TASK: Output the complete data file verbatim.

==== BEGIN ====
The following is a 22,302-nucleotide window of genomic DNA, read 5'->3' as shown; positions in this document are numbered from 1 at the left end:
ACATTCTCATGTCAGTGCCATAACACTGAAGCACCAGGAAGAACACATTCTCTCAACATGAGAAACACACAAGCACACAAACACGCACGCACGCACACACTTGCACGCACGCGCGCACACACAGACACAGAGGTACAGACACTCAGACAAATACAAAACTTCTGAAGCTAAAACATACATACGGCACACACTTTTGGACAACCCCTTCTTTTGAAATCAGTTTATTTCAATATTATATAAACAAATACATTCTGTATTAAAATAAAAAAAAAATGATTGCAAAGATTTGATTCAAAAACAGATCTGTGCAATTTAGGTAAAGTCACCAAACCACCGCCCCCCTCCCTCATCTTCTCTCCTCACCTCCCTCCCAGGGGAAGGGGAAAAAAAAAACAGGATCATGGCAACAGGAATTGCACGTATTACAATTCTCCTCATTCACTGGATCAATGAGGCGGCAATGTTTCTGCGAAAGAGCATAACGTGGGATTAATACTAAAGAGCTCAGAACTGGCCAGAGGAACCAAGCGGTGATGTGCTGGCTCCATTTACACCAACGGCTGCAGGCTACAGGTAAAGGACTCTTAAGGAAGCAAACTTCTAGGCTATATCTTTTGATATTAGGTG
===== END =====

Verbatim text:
The following is a 22,302-nucleotide window of genomic DNA, read 5'->3' as shown; positions in this document are numbered from 1 at the left end:
ACATTCTCATGTCAGTGCCATAACACTGAAGCACCAGGAAGAACACATTCTCTCAACATGAGAAACACACAAGCACACAAACACGCACGCACGCACACACTTGCACGCACGCGCGCACACACAGACACAGAGGTACAGACACTCAGACAAATACAAAACTTCTGAAGCTAAAACATACATACGGCACACACTTTTGGACAACCCCTTCTTTTGAAATCAGTTTATTTCAATATTATATAAACAAATACATTCTGTATTAAAATAAAAAAAAAATGATTGCAAAGATTTGATTCAAAAACAGATCTGTGCAATTTAGGTAAAGTCACCAAACCACCGCCCCCCTCCCTCATCTTCTCTCCTCACCTCCCTCCCAGGGGAAGGGGAAAAAAAAAACAGGATCATGGCAACAGGAATTGCACGTATTACAATTCTCCTCATTCACTGGATCAATGAGGCGGCAATGTTTCTGCGAAAGAGCATAACGTGGGATTAATACTAAAGAGCTCAGAACTGGCCAGAGGAACCAAGCGGTGATGTGCTGGCTCCATTTACACCAACGGCTGCAGGCTACAGGTAAAGGACTCTTAAGGAAGCAAACTTCTAGGCTATATCTTTTGATATTAGGTG